There’s a trendy new product on the scene which has actually been around for a long time – sea purslane.
You may not have heard of it before but rest assured you will, because it is slowly making its way on to menus.
Sea purslane is a sea vegetable which grows on the seashore but isn’t a seaweed. It has a nice salty taste and works well with fish. You can buy it in specialist shops or online but I wouldn’t advise foraging for it on the seashore yourself unless you are going out with someone who knows what they are doing.
It, along with seaside growing samphire, goes brilliantly with fish and features in my first recipe, monkfish, samphire, asparagus and butter sauce.
Cooking fish in a light butter emulsion is very easy – the trick is not to let it boil – and it’s a great way to cook fish, especially monkfish. It’s very easy to overcook monkfish, but by gently poaching it this way, it retains all the flavour and only takes a few minutes to cook. Add asparagus and peas which give it a lovely summery touch.
The second recipe, salmon medallions, spring salad and basil is driven by Mediterranean flavours. There are chilli, shallots and coriander seeds which add a lovely warm orangey tone to the oil.
I also add diced avocado to the dish – you can’t beat an avocado in a spring salad – but I like to add it in cold as I like the contrast in temperatures between the hot salmon and cold avocado.
Using bite-size salmon medallions means the whole dish only takes a few minutes to prepare, and the whole thing makes a brilliant, light summery meal.
Monkfish, Samphire, Asparagus and Butter Sauce
- 400g monkfish fillet
- 30g unsalted butter
- 90ml water
- 50g asparagus
- 50g samphire
- 10g sea purslane
- 30g peas
- Salt and pepper
- Blanch the asparagus, samphire, and peas for 60 seconds in boiling water. Add the sea purslane for the last few seconds. Drain everything and rinse in cold water.
- Make sure the monkfish is de-veined and skinned. Cut into bite-size pieces. Add the water to a deep, wide pan and heat, add the butter and whisk as it melts to create a light butter emulsion.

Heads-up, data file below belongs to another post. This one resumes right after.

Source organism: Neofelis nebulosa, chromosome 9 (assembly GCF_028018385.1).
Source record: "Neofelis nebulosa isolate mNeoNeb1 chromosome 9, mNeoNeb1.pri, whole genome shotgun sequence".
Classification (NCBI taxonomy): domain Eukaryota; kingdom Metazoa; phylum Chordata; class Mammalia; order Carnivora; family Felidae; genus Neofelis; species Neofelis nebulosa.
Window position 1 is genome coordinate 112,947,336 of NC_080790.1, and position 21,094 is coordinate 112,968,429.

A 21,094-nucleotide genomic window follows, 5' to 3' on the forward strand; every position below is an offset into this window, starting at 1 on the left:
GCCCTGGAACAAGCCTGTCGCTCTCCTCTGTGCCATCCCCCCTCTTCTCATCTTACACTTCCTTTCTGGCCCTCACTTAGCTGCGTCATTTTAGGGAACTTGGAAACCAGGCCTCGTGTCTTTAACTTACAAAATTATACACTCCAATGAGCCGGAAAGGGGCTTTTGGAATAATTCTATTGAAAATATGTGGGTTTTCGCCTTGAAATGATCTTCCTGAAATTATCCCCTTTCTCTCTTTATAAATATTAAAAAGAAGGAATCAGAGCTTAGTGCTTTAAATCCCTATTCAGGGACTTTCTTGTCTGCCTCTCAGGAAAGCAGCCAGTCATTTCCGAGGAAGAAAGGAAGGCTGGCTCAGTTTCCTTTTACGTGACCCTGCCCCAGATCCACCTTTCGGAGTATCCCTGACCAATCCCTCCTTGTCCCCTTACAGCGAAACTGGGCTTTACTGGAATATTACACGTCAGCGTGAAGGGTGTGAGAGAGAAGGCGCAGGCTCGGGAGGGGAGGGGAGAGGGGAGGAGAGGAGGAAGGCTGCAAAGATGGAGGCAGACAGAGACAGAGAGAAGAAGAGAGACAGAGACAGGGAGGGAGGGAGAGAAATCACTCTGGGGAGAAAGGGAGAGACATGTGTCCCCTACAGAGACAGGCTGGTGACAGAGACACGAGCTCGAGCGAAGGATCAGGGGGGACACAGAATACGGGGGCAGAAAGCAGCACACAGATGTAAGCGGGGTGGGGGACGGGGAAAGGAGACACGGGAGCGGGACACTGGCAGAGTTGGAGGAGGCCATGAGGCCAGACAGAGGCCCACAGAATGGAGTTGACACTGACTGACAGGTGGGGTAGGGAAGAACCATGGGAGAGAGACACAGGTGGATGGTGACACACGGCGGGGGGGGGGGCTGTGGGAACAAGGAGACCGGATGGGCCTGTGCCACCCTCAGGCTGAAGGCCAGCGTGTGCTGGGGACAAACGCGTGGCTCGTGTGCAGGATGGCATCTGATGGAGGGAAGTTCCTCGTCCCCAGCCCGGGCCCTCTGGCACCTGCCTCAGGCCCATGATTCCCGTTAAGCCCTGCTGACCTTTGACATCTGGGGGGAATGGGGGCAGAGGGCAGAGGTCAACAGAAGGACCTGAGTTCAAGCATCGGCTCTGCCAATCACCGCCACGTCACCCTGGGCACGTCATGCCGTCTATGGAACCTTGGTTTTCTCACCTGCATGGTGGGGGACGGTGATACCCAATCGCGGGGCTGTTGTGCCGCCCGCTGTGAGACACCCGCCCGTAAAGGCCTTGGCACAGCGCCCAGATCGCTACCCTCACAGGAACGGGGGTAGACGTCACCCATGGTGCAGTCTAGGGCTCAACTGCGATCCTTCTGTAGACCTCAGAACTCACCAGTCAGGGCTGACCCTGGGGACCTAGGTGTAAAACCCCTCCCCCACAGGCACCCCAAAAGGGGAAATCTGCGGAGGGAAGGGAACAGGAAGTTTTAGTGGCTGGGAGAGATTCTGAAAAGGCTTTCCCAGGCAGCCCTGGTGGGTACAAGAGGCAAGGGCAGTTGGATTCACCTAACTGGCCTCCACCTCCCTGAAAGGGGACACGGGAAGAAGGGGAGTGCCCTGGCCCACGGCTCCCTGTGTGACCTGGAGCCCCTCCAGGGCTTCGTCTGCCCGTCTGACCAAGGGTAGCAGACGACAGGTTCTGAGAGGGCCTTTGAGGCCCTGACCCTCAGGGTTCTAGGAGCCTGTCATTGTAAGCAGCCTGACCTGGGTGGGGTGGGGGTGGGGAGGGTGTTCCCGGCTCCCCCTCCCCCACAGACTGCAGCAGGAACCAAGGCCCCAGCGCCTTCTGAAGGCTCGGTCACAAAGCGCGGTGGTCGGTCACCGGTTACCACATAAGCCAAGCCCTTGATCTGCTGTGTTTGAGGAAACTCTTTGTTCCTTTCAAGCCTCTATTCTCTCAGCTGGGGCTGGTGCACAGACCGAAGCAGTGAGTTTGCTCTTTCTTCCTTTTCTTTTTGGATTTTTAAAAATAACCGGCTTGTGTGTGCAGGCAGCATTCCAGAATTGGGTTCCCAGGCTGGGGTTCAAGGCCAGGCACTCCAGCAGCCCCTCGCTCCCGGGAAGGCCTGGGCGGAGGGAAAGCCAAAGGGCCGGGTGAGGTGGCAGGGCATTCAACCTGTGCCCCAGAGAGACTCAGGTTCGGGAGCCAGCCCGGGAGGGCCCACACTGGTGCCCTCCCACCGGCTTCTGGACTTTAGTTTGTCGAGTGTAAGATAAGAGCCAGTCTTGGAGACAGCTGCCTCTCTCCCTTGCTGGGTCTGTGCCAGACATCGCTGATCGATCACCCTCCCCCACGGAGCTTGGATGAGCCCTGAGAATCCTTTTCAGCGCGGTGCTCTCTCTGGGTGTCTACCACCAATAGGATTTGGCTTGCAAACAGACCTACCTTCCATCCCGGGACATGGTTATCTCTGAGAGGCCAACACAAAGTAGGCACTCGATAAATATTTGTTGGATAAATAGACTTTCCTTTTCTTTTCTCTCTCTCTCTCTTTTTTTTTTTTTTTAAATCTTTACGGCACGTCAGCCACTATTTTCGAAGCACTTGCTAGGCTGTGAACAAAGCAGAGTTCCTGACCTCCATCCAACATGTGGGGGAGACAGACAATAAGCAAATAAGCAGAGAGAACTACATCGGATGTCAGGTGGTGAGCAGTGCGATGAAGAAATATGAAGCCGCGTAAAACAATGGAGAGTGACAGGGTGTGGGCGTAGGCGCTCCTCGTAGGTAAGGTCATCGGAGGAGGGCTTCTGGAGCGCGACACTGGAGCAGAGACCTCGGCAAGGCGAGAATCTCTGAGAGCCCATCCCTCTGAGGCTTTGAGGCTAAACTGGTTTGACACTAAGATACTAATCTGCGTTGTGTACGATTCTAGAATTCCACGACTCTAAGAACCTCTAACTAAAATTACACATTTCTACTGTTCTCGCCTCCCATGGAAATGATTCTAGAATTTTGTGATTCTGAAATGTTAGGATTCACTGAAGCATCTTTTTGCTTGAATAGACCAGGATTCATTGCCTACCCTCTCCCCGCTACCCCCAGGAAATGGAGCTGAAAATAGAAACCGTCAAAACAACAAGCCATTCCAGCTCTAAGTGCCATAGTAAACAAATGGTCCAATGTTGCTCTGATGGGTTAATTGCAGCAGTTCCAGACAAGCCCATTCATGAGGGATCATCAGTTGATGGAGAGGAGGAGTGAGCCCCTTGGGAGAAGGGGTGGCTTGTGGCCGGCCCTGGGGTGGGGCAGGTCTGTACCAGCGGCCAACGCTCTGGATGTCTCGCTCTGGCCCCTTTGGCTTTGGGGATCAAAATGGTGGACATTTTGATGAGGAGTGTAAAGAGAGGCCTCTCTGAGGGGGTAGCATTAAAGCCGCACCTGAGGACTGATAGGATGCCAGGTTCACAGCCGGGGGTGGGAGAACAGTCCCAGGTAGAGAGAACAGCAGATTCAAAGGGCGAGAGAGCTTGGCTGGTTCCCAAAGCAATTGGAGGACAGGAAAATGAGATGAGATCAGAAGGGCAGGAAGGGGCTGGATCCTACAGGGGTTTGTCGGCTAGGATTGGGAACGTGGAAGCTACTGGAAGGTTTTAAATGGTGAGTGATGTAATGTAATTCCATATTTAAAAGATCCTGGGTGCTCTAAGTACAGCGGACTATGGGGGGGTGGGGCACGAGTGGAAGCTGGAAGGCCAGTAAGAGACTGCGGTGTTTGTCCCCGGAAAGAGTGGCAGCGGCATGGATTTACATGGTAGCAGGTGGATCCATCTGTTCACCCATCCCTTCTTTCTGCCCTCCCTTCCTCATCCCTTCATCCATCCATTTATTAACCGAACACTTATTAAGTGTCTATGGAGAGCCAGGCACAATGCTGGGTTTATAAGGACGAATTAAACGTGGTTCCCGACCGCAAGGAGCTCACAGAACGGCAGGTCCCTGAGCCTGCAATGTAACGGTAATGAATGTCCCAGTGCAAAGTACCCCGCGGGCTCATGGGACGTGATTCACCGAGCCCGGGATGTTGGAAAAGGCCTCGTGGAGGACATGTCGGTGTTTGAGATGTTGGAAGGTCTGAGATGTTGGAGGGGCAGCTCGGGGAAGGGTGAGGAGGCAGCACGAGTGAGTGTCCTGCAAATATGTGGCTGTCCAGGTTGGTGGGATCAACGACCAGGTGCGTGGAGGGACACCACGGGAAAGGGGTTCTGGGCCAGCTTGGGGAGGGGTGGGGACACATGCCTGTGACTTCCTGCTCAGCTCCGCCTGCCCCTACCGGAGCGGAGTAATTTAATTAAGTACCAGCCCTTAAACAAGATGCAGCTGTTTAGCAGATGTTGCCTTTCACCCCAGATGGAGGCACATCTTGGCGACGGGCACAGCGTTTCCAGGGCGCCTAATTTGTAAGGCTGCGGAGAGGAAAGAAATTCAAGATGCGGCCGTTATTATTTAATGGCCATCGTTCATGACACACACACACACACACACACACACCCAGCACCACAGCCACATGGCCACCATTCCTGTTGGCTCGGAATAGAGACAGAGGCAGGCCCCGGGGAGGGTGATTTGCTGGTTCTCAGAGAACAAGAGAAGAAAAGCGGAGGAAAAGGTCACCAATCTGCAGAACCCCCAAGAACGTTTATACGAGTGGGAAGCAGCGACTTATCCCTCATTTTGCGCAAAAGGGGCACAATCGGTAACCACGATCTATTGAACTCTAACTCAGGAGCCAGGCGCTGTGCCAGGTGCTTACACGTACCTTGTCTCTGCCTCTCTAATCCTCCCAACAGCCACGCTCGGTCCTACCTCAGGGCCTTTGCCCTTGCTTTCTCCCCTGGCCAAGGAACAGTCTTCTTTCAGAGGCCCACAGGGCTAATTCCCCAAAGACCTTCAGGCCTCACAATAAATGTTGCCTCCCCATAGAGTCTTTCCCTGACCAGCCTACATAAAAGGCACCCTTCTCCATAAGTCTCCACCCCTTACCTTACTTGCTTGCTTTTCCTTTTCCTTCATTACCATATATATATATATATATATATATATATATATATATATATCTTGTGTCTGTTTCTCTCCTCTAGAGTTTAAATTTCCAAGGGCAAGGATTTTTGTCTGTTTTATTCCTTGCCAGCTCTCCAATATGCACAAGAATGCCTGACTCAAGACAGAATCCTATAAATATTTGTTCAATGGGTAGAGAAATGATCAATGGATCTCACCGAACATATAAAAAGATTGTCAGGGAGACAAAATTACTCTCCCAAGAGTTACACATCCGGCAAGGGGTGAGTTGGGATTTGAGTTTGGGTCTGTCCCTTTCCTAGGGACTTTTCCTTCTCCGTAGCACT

- Heat until just simmering, but not boiling, and season. Add the fish and cook gently for 2-3 minutes, without ever letting it boil, then turn the fish and ensure it’s just cooked through. Remove to a warm place.
- Add the blanched asparagus, peas and samphire to the butter emulsion to heat through for a few seconds.
- Arrange the fish and veg in warmed shallow serving dishes, pour over the butter emulsion as a sauce, then garnish with the blanched sea purslane. Serve straight away, with extra seasoning if needed – remembering the sea purslane is quite salty.
Salmon Medallions, Spring Salad and Basil Oil
FOR THE SALMON:
- 2 salmon fillets, skinned
- 2 tbsp olive oil
- 1 avocado
- 2 medium tomatoes
- 1 shallot, sliced into rings
- Half a tsp coriander seeds
- Half a red chilli, finely sliced
- Basil leaves to garnish
- Sea salt and black pepper
FOR THE BASIL OIL:
- 80g basil leaves, finely chopped
- 300ml olive oil
- For the basil oil, roughly chop the herbs then place into a blender with the oil and blend well.
- Pour into a small pan and heat very gently (without boiling) until the colour changes to vibrant green. Pass through a fine sieve, cool and store in the fridge for up to 48 hours.
- For the spring salad vegetables, peel and de-seed the tomatoes. I do this by blanching them in hot water, peeling off the skins, then quartering them and scooping out the seeds.
- Roughly chop the remaining tomato flesh. Peel and chop the avocado into bite-size chunks.
- Heat a tablespoon of olive oil in a small pan, add the shallot rings and chilli slices to soften for a minute or so. Add the coriander seeds. Remove from the heat.
- Cut the salmon into medallions and season. Heat a frying pan until hot. Add the remaining olive oil; when it’s hot add the salmon and leave to cook for a minute or so, before turning. When it’s just done, remove to rest on a metal tray.
- Arrange the salad, chopped tomato, avocado, softened shallot, chilli and coriander seeds on a plate. Add the cooked salmon medallions, and generously drizzle over the basil oil. Garnish with basil leaves and serve.